The B.C. Ministry of Health is expanding their 2-1-1 phone line in order to help support seniors living at home who are at risk of becoming isolated during the COVID-19 pandemic.
Health Minister Adrian Dix pointed out that a large chunk of the province’s senior population live at home and rely on networks of volunteers to help them perform tasks.
According to Isobel Mackenzie, B.C.’s seniors advocate, many seniors are afraid that if they contract COVID-19, they will die.
“They are also more likely to have complicated health issues and worried about whether they’ll receive the care for those health issues while we focus on COVID-19,” said Mackenzie.
In light of these concerns, the province is expanding their 2-1-1 phone line to connect volunteers or services to those seniors who need help.
Any senior needing assistance or volunteer wishing to provide help across B.C. can now access the phone line and reach a live operator who will then match them up.
Another aspect of today’s announcement includes increased funding to the Better at Home program through which volunteers provide various services to seniors.
“Services include meal delivery, wellness checks, delivery of medicines and more. These supports will go a long way to helping seniors at home,” said Mackenzie.
Significant capacity has been added to the 2-1-1 line in order to accommodate everyone who calls, but Mackenzie ask for patience in case the line cannot be reached right away
“This is uncharted territory.”
All volunteers who may interact with seniors face to face are required to go through a criminal background check, which will be expedited through the Attorney General’s office, and take the COVID-19 self assessment test.
According to the latest update, there are now 659 confirmed cases of COVID-19 in B.C. including 47 on Vancouver Island.
The federal government recently announced an $82 billion assistance package for Canadians and businesses struggling financially during the global pandemic. This was followed by a $5 billion relief package announced by the B.C. provincial government.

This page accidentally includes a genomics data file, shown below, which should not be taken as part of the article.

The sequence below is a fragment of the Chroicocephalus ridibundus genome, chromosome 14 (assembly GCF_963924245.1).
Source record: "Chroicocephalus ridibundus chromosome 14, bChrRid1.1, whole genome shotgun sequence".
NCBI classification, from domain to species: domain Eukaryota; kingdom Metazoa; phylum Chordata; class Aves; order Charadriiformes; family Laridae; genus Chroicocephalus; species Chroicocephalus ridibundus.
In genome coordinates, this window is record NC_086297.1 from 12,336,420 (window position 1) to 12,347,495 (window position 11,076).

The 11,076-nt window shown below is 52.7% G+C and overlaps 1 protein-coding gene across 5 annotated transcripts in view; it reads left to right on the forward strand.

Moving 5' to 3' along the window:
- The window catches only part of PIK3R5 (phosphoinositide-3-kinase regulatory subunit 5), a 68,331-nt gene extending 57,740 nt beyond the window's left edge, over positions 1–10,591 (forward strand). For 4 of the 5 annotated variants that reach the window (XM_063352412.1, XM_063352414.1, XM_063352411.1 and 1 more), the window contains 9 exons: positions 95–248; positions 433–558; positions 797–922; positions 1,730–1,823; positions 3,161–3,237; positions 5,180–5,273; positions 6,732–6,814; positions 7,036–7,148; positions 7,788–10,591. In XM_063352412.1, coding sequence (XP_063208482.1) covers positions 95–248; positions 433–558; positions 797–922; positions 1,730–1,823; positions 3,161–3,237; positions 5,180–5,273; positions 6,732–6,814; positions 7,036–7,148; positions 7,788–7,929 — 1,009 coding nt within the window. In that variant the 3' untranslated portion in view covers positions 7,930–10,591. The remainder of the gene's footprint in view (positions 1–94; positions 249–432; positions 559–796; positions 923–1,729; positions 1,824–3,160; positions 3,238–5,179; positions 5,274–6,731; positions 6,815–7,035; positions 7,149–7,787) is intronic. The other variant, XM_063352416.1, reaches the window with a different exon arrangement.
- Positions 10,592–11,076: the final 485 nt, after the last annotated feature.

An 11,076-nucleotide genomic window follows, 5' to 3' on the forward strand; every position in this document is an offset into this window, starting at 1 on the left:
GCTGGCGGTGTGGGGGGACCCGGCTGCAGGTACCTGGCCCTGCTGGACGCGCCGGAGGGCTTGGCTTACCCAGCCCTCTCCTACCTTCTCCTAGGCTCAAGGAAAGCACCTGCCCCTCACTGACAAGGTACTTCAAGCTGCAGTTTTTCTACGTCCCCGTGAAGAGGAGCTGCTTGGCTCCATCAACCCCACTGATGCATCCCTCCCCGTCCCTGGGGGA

The provincial government also announced the indefinite suspension of all in-person classes at K-12 schools in B.C., closure of all bars and restaurants, and a moratorium on evictions among other steps to enforce social distancing measures.
Canada has tightened its borders and is denying entry to people who are not Canadian citizens or permanent residents in Canada.
U.S. citizens are no longer an exception to this rule, and non-essential travel between U.S. and Canada has been temporarily banned as of March 21st. Moreover international flights have now been restricted to international airports in Toronto, Montreal, Vancouver, and Calgary.
The BCCDC has set up a 2019 novel coronavirus telephone information line at 1-833-784-4397 for those who have further questions about this disease.
Anyone concerned that they may have been exposed to, or are experiencing symptoms of the novel coronavirus, should contact their primary care provider, local public health office, or call 8-1-1.
The Province has also created the 1-888-COVID-19 line to connect British Columbians needing non-medical information about the coronavirus pandemic.
As of the time of publication, the total number of COVID-19 patients worldwide has risen to 522,714.
Over 23,600 people have died from the illness and 123,322 have made a full recovery.